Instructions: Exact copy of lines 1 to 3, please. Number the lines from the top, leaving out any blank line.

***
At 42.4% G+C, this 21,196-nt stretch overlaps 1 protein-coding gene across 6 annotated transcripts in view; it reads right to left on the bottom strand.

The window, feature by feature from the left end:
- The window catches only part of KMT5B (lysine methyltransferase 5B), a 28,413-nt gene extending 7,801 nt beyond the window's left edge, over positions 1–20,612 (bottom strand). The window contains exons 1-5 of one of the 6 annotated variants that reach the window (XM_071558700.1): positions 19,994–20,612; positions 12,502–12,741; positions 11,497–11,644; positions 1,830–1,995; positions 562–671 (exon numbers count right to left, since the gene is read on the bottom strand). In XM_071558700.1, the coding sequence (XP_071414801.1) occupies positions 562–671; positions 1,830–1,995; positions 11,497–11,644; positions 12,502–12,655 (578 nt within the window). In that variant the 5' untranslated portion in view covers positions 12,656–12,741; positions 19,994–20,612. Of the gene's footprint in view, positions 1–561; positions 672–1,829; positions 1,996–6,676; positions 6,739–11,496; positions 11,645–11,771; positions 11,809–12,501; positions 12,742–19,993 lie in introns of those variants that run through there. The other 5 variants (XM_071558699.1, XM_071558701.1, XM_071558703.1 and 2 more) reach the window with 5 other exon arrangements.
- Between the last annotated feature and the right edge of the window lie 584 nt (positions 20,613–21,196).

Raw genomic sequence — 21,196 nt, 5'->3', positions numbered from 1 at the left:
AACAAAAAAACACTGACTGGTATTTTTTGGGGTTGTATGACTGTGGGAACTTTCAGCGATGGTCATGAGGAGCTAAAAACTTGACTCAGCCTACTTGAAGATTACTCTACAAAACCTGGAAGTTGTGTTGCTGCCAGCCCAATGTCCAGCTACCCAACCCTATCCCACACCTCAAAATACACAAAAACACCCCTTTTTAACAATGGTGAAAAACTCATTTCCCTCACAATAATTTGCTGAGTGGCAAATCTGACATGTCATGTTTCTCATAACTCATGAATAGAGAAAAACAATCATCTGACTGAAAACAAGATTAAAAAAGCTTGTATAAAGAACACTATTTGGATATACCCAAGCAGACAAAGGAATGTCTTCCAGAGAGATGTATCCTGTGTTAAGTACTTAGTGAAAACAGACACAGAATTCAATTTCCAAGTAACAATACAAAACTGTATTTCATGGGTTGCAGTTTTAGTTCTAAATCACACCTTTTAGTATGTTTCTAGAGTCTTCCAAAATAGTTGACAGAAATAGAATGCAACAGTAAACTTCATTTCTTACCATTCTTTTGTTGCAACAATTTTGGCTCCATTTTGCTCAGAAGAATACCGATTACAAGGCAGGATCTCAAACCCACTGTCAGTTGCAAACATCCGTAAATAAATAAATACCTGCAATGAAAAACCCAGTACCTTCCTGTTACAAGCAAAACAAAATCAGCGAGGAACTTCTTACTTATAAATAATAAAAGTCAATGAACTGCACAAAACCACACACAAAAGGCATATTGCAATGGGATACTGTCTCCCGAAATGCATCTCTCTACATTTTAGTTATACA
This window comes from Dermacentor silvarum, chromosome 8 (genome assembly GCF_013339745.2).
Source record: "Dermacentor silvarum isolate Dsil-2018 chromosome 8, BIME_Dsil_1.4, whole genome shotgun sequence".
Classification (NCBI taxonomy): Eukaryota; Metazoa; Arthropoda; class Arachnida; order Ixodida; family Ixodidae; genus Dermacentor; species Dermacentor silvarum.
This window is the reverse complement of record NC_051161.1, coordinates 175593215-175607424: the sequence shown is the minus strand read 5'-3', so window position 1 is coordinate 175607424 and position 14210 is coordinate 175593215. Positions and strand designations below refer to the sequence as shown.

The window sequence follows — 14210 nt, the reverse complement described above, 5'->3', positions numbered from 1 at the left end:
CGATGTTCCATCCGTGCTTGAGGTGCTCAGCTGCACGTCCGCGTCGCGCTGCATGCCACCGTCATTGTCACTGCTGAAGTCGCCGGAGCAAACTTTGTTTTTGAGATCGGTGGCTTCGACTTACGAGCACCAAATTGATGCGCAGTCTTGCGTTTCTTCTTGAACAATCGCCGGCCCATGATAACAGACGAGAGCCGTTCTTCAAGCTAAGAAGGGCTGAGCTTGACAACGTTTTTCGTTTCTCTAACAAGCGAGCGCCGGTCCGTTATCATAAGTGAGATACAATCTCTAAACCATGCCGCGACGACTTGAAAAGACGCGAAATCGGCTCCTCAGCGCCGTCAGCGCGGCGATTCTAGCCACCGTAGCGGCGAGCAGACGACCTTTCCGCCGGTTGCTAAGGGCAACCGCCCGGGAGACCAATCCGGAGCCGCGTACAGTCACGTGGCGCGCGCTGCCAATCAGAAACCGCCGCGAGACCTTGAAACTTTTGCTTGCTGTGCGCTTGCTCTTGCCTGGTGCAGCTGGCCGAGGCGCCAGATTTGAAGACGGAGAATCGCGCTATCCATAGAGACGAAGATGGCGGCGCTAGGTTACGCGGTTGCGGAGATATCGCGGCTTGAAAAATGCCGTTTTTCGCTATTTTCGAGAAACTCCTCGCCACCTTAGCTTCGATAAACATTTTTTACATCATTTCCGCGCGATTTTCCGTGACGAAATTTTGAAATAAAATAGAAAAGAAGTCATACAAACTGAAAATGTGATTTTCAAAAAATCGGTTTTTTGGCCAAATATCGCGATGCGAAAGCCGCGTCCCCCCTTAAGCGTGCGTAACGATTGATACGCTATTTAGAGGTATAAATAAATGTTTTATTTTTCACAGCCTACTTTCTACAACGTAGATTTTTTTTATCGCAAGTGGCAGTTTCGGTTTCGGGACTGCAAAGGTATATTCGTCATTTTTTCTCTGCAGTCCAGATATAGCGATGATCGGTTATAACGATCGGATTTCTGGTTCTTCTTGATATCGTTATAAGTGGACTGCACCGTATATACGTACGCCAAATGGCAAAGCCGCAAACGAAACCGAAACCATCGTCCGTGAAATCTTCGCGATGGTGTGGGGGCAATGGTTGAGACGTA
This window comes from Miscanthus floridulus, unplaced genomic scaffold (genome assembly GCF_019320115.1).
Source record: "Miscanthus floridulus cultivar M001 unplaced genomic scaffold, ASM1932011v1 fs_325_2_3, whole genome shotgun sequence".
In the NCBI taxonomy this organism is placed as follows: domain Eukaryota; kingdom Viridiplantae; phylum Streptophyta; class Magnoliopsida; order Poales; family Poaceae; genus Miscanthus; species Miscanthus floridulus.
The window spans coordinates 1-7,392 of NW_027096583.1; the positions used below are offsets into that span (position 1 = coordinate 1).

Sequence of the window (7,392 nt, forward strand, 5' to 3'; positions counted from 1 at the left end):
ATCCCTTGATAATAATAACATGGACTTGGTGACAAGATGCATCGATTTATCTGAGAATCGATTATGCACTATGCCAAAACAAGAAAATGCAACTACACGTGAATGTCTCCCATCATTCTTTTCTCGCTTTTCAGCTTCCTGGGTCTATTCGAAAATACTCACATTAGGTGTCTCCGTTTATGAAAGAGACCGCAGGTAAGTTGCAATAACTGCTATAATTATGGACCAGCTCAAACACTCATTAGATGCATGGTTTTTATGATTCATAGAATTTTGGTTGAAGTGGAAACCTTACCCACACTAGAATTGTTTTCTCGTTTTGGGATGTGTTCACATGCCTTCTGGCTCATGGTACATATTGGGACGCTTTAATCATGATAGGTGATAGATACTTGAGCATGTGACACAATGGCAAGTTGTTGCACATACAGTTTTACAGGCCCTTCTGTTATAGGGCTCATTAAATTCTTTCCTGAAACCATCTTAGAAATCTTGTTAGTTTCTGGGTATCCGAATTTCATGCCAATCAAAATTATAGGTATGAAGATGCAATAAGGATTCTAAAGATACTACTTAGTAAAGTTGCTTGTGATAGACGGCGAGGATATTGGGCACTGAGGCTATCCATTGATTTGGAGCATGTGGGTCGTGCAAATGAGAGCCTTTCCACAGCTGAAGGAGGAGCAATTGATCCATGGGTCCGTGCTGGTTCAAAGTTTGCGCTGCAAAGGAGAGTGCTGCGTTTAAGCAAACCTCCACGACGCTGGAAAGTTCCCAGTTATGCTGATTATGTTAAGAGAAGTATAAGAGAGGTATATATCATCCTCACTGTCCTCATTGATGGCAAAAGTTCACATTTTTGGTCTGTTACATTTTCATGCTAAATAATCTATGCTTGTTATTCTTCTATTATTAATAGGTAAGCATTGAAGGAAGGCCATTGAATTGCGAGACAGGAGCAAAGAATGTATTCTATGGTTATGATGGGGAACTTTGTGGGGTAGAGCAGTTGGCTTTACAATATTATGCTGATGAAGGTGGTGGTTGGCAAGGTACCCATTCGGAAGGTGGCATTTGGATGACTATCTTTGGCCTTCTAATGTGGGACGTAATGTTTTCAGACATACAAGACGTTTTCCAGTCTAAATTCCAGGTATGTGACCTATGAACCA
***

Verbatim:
At 42.4% G+C, this 21,196-nt stretch overlaps 1 protein-coding gene across 6 annotated transcripts in view; it reads right to left on the bottom strand.

The window, feature by feature from the left end:
- The window catches only part of KMT5B (lysine methyltransferase 5B), a 28,413-nt gene extending 7,801 nt beyond the window's left edge, over positions 1–20,612 (bottom strand). The window contains exons 1-5 of one of the 6 annotated variants that reach the window (XM_071558700.1): positions 19,994–20,612; positions 12,502–12,741; positions 11,497–11,644; positions 1,830–1,995; positions 562–671 (exon numbers count right to left, since the gene is read on the bottom strand). In XM_071558700.1, the coding sequence (XP_071414801.1) occupies positions 562–671; positions 1,830–1,995; positions 11,497–11,644; positions 12,502–12,655 (578 nt within the window). In that variant the 5' untranslated portion in view covers positions 12,656–12,741; positions 19,994–20,612. Of the gene's footprint in view, positions 1–561; positions 672–1,829; positions 1,996–6,676; positions 6,739–11,496; positions 11,645–11,771; positions 11,809–12,501; positions 12,742–19,993 lie in introns of those variants that run through there. The other 5 variants (XM_071558699.1, XM_071558701.1, XM_071558703.1 and 2 more) reach the window with 5 other exon arrangements.